A lightly edited transcript follows:
Mary: Welcome to Design World’s Executive Edition where we speak with leaders of manufacturers, OEMs and other engineering companies. I’m Mary Gannon. Today I’m joined by Tom Kelly, Executive Director and CEO of Automation Alley. Thanks for being here today, Tom.
Tom: Thanks for having me, Mary.
Mary: Over the past two years Tom has been the driving force behind Automation Alley’s transformation into Michigan’s Industry 4.0 Knowledge Center and is a nationally and globally recognized expert on the smart manufacturing revolution and its impact on business. Last month I had a chance to attend Automation Alley’s second annual Integr8 Conference where attendees learned how Industry 4.0 was evolving and changing the industrial world.
Mary: So we thought it would be a great time to talk with Tom and learn about the organization’s efforts and how they plan to move forward in Michigan. So let’s just jump right into it, Tom. Can you tell us a little bit about Automation Alley, how it got started and where it’s going?
Tom: Absolutely Mary. So Automation Alley began as a regional business consortium for Southeast Michigan technology and manufacturing companies and that was back in 1999, so we have almost a 20 year history. We’ll be celebrating our 20th anniversary next year.
Mary: Oh wow.
Tom: But today we’ve morphed into an organization that really focused on preparing Michigan manufacturers for the smart factory revolution that we’re all talking about known as Industry 4.0. So Industry 4.0 for your listeners is kind of defined as the convergence of the digital and physical technologies on the factory floor. So think sensors, big data, the Cloud, artificial intelligence, robotics, 3D printing, virtual reality.
There’s so many things we can talk about, but we are Michigan’s Industry 4.0 Knowledge Center. Small and medium sized manufacturers in particular really have to embrace these new technologies in order to remain competitive, so where we’re going as an organization is we plan to expand in 2019 not just in manufacturing, but into other industries such as agriculture and healthcare because all of these industries are being impacted by Industry 4.0.
Mary: Absolutely. It’s just a huge growing movement. You talked a bit about how you were Michigan-based. Do you kind of plan to grow your presence regionally and nationally or even globally at all?
Tom: Absolutely. So we’re based in Detroit but we’re actually a regional organization by our inception. Today we’re actually a Michigan organization, so we bill ourselves as Michigan’s Industry 4.0 Knowledge Center and we actually support the entire manufacturing community throughout the state.
What’s really exciting is this year we entered into a partnership with the World Economic Forum and this is important because they really bring two things for us. One is they help to validate our roadmap and the progress we’re making in this Industry 4.0. I should back up and say the World Economic Forum is really one of the global leaders. They call it the Fourth Industrial Revolution and Klaus Schwab, their founder, is really one of the early drivers of understanding this massive change that’s coming.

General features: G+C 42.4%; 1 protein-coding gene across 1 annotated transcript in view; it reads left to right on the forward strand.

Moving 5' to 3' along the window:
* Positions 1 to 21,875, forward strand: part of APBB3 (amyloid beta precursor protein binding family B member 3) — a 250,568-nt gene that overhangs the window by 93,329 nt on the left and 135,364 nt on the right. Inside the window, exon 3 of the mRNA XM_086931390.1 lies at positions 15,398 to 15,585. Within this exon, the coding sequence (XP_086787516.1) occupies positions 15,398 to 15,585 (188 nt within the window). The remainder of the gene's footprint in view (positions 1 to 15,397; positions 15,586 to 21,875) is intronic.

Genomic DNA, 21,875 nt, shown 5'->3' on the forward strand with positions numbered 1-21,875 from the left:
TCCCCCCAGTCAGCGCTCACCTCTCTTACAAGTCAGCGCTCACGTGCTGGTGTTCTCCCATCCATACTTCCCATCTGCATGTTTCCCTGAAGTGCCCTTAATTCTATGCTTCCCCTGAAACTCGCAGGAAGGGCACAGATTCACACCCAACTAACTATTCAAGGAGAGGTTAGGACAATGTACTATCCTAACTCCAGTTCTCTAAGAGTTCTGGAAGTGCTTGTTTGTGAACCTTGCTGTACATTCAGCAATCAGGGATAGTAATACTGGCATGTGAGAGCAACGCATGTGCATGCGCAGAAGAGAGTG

So they help us validate our roadmap that we’re employing and they also give us a huge platform globally with which to tell our story about how the Midwest in America is really driving change related to Industry 4.0.
Mary: It’s pretty exciting.
Tom: It is. We’re so excited about it. You know, I should also remind you, you attended our Integr8 Conference …
Tom: … and that’s something that in partnership with the World Economic Forum really brings attention and a voice to the Midwest, to Michigan about Industry 4.0 is not just happening on the coast. It’s actually being driven by what’s happening in the Midwest and the manufacturing base that’s here, because after all, it is about manufacturing.
Mary: Absolutely and being from a heavy manufacturing city myself, I think that’s an exciting and a great thing to hear for us.
Tom: That’s right. Cleveland and Detroit are in it together.
Mary: Absolutely. We have to be.
Tom: True to the end. You got it. That’s right.
Mary: At the conference, and you just kind of mentioned it before, you kind of talked a little bit about AI, artificial intelligence. How do you kind of see AI and the IOT or Industry 4.0 growing up together?
Tom: Well, that’s a great question. So artificial intelligence is about sort of machine learning and being able to understand the environment that’s happening as a human would but through a machine and then be able to make decisions. Sensors, the IOT side of the equation, they’re the things that actually are the five senses of AI, like we have five senses, and so they have to grow up together.
What’s nice is when you put the sensors on the machine, they generate the data. AI needs that data to then make decisions off of what those machines are doing. So they have to go hand in hand. What’s happening is as AI gets more sophisticated and sensors get cheaper, you have this convergence that is pushing down into the smallest manufacturers. So if you’re a small manufacturer, you need to pay attention to what’s happening because you can get sensors now for your machines that might cost 50, $100 and will feed right to your smartphone as the owner or the plant manager and give you real time data of what’s happening.
It’s really revolutionary, but most of the manufacturers that are small, because they’re so darn busy getting product out the door, they’re not paying attention to what’s happening and they really need to stop for a moment and stick their head up and look around and see what’s going on.
Mary: I think some small manufacturers are concerned about security, about data breaches and all that. How can those kind of companies manage their IOT platform securely? How can we work with them on that do you think?